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It’s late Wednesday night in Kyiv. Here’s what you need to know.

It’s late Wednesday night in Kyiv. Here’s what you need to know.

NATO Secretary General Jens Stoltenberg, left, and US Secretary of State Antony Blinken, right, attend a news conference at the State Department in Washington, DC, on Wednesday, June 1. (Jacquelyn Martin/AP)

US Secretary of State Antony Blinken on Wednesday announced a $700 million drawdown in arms and equipment to Ukraine.

This drawdown, the 11th, is part of the $40 billion supplemental appropriations.

“US military assistance will strengthen Ukraine’s position to defend its sovereignty and territorial integrity, secure victories on the battlefield, and ultimately strengthen Ukraine’s position at the negotiating table,” Blinken said in a statement.

“The Kremlin has succeeded only in devastating communities, brutalizing civilians, disrupting Ukraine’s agriculture, and threatening global food security by blocking Ukrainian ports. The will of Ukraine’s courageous forces to defend their country is admirable, and Ukraine has shown it will never be subjugated to Russia,” Blinken added.

Blinken ended his statement by vowing that the US and its allies “will stand with Ukraine for as long as it takes.”

The latest package of security assistance for Ukraine from the Biden administration includes HIMARS, or High Mobility Artillery Rocket Systems, as well as 1,000 more Javelin missiles and launch pads for those missiles, according to the Department of Defense states.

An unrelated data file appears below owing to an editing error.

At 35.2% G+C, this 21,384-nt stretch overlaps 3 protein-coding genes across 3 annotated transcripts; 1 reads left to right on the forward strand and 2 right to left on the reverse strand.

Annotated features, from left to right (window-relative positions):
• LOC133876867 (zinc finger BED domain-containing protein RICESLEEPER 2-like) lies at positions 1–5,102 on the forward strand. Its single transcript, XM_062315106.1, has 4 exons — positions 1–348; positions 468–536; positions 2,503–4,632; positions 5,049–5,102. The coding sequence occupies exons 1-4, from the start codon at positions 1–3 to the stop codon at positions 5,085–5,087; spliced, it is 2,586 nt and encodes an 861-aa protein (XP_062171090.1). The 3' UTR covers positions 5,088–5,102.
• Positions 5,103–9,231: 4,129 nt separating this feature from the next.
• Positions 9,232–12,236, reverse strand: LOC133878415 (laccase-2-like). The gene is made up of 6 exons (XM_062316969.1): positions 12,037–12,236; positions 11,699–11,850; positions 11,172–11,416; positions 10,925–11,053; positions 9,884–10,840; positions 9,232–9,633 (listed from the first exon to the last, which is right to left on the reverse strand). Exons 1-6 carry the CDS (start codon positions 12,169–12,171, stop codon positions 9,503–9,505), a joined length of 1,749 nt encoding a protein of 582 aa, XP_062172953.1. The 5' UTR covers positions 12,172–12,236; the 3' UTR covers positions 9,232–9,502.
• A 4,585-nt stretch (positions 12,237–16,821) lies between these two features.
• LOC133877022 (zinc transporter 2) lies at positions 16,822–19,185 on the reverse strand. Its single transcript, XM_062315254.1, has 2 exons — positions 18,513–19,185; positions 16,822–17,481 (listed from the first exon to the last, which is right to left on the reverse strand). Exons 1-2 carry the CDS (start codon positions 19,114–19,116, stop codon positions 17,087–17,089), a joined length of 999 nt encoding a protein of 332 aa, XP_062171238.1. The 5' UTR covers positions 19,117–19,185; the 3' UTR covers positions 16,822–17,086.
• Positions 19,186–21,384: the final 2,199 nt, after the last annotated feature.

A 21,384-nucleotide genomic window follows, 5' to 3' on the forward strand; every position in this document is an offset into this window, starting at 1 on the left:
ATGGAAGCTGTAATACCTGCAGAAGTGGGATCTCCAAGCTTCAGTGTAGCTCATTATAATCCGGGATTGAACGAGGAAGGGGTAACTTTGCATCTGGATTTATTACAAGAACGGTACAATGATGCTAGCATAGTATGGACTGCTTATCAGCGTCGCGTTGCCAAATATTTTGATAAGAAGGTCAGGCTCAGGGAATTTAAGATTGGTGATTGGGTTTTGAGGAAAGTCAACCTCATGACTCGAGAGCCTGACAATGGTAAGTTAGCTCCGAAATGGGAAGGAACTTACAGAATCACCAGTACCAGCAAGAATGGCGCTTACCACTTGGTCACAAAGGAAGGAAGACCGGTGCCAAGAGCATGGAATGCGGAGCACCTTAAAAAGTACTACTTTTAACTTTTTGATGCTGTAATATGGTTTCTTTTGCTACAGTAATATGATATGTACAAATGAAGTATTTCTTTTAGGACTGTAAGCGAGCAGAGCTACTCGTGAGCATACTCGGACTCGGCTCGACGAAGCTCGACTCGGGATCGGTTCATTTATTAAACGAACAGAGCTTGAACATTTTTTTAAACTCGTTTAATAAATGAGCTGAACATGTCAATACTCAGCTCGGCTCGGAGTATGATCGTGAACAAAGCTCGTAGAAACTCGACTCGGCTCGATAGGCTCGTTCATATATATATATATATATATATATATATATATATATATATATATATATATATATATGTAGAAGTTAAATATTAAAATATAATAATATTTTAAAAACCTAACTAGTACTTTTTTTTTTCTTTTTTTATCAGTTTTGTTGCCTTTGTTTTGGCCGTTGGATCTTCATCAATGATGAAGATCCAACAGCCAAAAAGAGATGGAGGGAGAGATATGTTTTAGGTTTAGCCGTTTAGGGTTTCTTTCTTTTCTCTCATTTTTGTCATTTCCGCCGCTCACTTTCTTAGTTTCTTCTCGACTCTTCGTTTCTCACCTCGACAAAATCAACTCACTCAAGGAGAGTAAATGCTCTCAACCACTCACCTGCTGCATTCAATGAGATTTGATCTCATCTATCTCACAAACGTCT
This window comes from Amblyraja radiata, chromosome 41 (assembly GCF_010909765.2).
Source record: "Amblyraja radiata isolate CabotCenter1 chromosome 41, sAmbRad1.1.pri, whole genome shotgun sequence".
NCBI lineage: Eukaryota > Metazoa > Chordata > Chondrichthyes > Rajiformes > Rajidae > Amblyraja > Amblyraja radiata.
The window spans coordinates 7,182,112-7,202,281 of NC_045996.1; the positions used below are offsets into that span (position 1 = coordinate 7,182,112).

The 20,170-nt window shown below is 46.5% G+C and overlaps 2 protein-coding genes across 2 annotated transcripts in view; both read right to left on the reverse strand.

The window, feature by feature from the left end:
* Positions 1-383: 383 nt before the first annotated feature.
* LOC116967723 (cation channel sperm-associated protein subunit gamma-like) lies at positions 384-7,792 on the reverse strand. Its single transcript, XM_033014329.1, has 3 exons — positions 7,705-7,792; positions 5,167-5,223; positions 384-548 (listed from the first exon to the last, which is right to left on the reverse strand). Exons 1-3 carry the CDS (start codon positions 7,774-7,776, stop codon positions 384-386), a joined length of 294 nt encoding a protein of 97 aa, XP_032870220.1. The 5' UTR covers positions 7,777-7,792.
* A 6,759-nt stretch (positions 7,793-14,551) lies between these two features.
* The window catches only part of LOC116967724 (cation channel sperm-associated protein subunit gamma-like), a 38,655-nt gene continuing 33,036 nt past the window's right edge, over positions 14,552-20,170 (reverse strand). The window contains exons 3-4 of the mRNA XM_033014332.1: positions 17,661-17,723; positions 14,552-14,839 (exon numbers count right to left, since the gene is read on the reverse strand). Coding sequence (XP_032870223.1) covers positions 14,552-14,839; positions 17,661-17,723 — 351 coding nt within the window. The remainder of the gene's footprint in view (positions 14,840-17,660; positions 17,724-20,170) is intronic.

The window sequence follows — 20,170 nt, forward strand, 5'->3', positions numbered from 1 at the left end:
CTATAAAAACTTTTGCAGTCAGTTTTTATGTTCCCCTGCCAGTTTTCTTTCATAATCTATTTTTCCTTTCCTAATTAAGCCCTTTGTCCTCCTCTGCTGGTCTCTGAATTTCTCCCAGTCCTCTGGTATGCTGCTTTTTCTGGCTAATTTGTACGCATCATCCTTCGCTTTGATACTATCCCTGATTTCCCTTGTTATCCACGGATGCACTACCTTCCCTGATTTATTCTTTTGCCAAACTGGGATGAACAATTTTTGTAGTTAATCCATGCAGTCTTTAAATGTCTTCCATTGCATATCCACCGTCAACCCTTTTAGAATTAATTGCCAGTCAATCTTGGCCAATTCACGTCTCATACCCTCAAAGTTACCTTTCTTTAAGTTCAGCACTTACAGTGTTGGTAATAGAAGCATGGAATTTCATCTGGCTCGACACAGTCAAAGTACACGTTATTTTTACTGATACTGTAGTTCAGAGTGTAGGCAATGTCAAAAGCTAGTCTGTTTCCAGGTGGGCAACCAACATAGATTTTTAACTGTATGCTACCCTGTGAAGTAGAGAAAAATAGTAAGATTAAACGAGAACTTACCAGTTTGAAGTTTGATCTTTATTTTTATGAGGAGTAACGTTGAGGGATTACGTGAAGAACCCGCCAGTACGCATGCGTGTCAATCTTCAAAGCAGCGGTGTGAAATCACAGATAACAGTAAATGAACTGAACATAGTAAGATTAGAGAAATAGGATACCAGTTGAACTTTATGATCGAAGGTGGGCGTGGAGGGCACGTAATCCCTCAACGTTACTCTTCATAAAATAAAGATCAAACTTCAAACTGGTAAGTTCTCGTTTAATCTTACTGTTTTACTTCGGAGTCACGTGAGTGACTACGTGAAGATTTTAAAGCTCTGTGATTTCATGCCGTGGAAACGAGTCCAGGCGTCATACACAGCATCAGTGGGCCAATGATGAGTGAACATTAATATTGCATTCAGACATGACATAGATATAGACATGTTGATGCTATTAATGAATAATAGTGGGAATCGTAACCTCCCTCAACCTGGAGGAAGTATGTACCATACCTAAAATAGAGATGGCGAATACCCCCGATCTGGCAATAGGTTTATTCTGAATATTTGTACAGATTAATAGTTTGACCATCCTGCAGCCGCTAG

These weapons will give Ukraine “critical capabilities to help Ukrainians repel the Russians,” Defense Department Undersecretary for Policy Colin Kahl said at a briefing at the Pentagon Wednesday.

The Defense Department also announced that Defense Secretary Lloyd Austin spoke with Ukrainian Defense Minister Oleksiy Reznikov on Tuesday “to discuss Ukraine’s military requirements.”

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“Secretary Austin highlighted the success of the Ukraine Contact Group held on May 23 and noted the unity of the international community in supporting Ukraine as it repels the Russian invasion,” Kahl said.

This is the first presidential drawdown authority security assistance package announced by the Biden administration since Congress passed the $40 billion supplemental funding bill for Ukraine aid in May.

Overall, the US has now committed “approximately $5.3 billion dollars in security assistance to Ukraine” since the beginning of the Biden administration and $4.6 billion since the beginning of Russia’s invasion on Feb. 24, Kahl added.


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